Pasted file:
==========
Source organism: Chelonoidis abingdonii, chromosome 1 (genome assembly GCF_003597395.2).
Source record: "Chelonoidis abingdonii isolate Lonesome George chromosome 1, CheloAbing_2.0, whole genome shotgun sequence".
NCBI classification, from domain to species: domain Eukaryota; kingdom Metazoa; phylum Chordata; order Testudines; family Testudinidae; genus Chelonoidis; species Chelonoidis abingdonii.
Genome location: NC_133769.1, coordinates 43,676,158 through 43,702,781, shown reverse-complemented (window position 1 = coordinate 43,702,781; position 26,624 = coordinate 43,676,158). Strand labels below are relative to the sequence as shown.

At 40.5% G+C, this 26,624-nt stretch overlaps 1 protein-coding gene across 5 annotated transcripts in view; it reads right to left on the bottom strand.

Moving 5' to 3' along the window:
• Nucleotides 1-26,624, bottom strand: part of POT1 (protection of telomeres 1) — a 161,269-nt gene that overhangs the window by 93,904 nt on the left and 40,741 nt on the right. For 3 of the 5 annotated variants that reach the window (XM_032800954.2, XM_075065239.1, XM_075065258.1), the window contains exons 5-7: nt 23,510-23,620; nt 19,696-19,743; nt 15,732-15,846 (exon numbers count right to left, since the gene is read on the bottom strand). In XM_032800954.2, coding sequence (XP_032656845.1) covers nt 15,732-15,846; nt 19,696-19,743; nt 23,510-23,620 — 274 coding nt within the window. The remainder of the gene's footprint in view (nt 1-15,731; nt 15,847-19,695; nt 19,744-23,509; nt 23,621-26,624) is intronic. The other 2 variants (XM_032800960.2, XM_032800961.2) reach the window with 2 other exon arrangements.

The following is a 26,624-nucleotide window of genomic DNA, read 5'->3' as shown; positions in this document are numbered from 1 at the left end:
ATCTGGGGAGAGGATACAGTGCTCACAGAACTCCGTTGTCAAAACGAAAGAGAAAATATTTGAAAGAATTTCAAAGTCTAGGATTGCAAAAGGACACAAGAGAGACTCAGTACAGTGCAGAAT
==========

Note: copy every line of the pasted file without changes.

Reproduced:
Source organism: Chelonoidis abingdonii, chromosome 1 (genome assembly GCF_003597395.2).
Source record: "Chelonoidis abingdonii isolate Lonesome George chromosome 1, CheloAbing_2.0, whole genome shotgun sequence".
NCBI classification, from domain to species: domain Eukaryota; kingdom Metazoa; phylum Chordata; order Testudines; family Testudinidae; genus Chelonoidis; species Chelonoidis abingdonii.
Genome location: NC_133769.1, coordinates 43,676,158 through 43,702,781, shown reverse-complemented (window position 1 = coordinate 43,702,781; position 26,624 = coordinate 43,676,158). Strand labels below are relative to the sequence as shown.

At 40.5% G+C, this 26,624-nt stretch overlaps 1 protein-coding gene across 5 annotated transcripts in view; it reads right to left on the bottom strand.

Moving 5' to 3' along the window:
• Nucleotides 1-26,624, bottom strand: part of POT1 (protection of telomeres 1) — a 161,269-nt gene that overhangs the window by 93,904 nt on the left and 40,741 nt on the right. For 3 of the 5 annotated variants that reach the window (XM_032800954.2, XM_075065239.1, XM_075065258.1), the window contains exons 5-7: nt 23,510-23,620; nt 19,696-19,743; nt 15,732-15,846 (exon numbers count right to left, since the gene is read on the bottom strand). In XM_032800954.2, coding sequence (XP_032656845.1) covers nt 15,732-15,846; nt 19,696-19,743; nt 23,510-23,620 — 274 coding nt within the window. The remainder of the gene's footprint in view (nt 1-15,731; nt 15,847-19,695; nt 19,744-23,509; nt 23,621-26,624) is intronic. The other 2 variants (XM_032800960.2, XM_032800961.2) reach the window with 2 other exon arrangements.

The following is a 26,624-nucleotide window of genomic DNA, read 5'->3' as shown; positions in this document are numbered from 1 at the left end:
ATCTGGGGAGAGGATACAGTGCTCACAGAACTCCGTTGTCAAAACGAAAGAGAAAATATTTGAAAGAATTTCAAAGTCTAGGATTGCAAAAGGACACAAGAGAGACTCAGTACAGTGCAGAAT